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Opening speech by IHEU President, Roy Brown
Submitted by admin on 5 July, 2005 - 09:10
Ladies and Gentlemen, distinguished guests, free-thinkers, fellow Humanists.
This year marks the 100th anniversary of the French law of separation of Church and State. It is therefore both timely and appropriate that this, the 16th World Humanist Congress be held here in Paris.
It is also appropriate that we are holding the opening session here in UNESCO. As many of you know, IHEU maintains operational relations with UNESCO, and the two organisations go back a long way together. The first Director General of UNESCO, Julian Huxley, chaired the first IHEU Congress in Amsterdam in 1952.
But more importantly, both organisations share their dedication to education, science and, dare I say it? Humanist values.
France, the cradle of the Enlightenment, has for over two hundred years been at the forefront in the struggle for human rights, freedom of conscience, and freedom of expression. These rights are now enshrined in many national constitutions as well as in the Universal Declaration of Human Rights and other international conventions. But these rights, to which virtually every state pays lip service, are nowhere fully observed, and world-wide, they are coming under increasing attack.
The key question for civilised society is this: How best can we safeguard the basic rights of the individual?
Everywhere we look today we see powerful forces seeking to limit individual rights in the name of some group, or some supposedly "higher" purpose. And, almost invariably, that "higher" purpose is submission to the will of some god.
Above all, we must remember that human rights are individual rights. No group, however powerful, has the right to subvert the rights of the individual. Yet they do, and sadly, politicians listen. As just as one example, how do we know that Muslims are willing members of the group - when to leave Islam, or even to question Islam, is to risk death?
While as Humanists we defend the right of everyone to freedom of conscience and freedom of expression, we must oppose the increasing tendency of religious leaders to speak not only for their own followers, but for the whole of society, attempting to impose their own particular world-views on the whole of humanity.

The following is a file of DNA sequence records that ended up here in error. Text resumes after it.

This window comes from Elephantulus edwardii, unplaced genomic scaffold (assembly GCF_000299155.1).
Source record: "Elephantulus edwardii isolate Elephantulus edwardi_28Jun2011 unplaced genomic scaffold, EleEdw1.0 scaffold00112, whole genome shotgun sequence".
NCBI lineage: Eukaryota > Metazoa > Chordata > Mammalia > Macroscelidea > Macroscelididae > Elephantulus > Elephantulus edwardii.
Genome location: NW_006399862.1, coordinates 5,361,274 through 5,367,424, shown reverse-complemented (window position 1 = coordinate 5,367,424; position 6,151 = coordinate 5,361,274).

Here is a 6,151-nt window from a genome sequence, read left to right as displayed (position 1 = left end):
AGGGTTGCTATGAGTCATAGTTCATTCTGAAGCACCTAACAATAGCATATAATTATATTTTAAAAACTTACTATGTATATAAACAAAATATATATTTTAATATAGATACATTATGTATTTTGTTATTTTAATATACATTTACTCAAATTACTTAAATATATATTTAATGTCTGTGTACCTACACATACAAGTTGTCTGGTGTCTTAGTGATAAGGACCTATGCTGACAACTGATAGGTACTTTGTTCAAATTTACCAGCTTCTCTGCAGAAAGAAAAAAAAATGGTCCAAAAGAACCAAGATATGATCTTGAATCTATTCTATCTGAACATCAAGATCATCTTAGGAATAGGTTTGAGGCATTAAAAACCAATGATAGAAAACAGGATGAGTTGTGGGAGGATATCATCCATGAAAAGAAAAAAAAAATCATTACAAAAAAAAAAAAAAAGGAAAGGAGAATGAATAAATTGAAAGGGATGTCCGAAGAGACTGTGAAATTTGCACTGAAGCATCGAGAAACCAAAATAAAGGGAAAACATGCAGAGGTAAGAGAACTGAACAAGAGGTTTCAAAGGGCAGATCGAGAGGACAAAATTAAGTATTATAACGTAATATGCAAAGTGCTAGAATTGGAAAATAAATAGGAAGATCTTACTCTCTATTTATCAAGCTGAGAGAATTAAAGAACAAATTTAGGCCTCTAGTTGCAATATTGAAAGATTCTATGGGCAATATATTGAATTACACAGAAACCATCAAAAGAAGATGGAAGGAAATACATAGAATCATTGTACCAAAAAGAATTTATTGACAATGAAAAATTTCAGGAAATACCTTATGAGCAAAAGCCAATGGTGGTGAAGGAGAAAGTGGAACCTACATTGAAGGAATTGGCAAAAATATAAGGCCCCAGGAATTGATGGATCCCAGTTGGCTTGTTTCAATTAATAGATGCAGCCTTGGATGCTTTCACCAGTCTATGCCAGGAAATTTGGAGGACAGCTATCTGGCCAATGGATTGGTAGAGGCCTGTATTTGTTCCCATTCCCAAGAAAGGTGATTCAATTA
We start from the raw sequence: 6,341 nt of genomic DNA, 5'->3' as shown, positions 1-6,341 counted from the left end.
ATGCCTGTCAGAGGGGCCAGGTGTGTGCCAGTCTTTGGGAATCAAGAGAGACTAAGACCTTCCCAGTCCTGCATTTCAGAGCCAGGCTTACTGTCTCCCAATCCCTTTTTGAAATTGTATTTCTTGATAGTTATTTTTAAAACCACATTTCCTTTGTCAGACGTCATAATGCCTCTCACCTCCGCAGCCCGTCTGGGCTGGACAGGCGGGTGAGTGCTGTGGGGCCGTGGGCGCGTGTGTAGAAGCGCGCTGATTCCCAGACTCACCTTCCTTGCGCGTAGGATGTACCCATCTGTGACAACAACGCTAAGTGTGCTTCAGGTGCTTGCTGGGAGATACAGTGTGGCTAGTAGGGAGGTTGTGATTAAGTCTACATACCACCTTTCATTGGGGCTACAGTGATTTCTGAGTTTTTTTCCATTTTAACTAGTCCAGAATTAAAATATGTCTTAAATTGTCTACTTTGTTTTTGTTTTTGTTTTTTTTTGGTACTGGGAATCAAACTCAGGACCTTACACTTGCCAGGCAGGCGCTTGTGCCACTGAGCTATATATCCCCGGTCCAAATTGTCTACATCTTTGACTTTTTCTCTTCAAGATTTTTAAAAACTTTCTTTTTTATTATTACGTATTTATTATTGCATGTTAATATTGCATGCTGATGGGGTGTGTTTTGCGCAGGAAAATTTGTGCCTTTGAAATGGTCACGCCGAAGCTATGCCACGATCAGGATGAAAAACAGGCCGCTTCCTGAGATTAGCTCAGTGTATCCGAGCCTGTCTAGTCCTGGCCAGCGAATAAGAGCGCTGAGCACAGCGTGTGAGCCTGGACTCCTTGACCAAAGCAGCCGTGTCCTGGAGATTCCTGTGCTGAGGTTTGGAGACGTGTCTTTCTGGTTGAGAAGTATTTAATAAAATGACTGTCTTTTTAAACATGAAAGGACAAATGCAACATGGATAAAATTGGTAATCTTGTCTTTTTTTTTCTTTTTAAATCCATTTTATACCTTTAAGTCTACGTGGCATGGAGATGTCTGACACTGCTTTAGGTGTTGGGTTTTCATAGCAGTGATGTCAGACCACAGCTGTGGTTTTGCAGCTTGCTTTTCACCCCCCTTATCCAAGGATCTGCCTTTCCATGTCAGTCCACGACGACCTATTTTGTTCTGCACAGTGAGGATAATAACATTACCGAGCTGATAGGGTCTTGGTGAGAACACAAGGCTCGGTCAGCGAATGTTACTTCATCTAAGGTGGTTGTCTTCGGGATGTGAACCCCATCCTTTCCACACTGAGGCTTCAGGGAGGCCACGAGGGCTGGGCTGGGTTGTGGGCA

We are engaged in a world-wide struggle against the forces of fundamentalism - in India, in the Islamic world, in the United States, in Africa, in the former Soviet Union and now, once again, in Europe. The battle for the Enlightenment we though was won must now be fought again.
In the United States, we have the spectacle of a president whose gut feelings carry more weight than hard evidence, and who believes that he was obeying the will of God by leading his country into an illegal war. And what more chilling demonstration could there be of the power of the media and Christian fundamentalism in America, than that having led his country into war, against the wrong enemy, and without any credible justification, this man was re-elected for a second term.
In Russia, the dreams of an open society following the fall of Communism are fading, with an increasingly authoritarian president giving increasing power to the Russian Church.
Attempts to turn India into a Hindu theocracy, denying rights, including full protection under the law to Muslims and other minorities, have for the moment at least been averted, but the sectarian pressures are still there and could bubble over into violence at any time.
In Africa we see the old animist beliefs being overlaid by radical Islam and charismatic Christianity: new religions which have actually reinforced belief in witchcraft and miracles.
In Europe, the new pope, in almost the first acts of his papacy, has interfered in national politics in Spain and Italy, and has declared war on "secularism". But what does he mean by secularism? And what do we mean by the term?
- Secularism is not the same thing as militant atheism.
- Secularism is non-religious, not anti-religious.
- A secular state is neutral in matters of religion.
- A secular society favours no religion and discriminates against none.
Aristide Briand, in presenting his report to the French National Assembly in 1905, said that separation of Church and State is the only system that can preserve and safeguard the rights of all. We are here this week to reaffirm that truth. The French struggle for separation has become a world-wide struggle.
The struggle for secularism and separation is a struggle that we cannot afford to lose. At stake is nothing less that the future of civilisation itself.
I wish you all every success in your deliberations this week. I hope that by the end of the Congress every one of you will feel newly inspired and newly committed to the cause of Humanism and Secularism. We all have a role to play, and every one of us must play their part.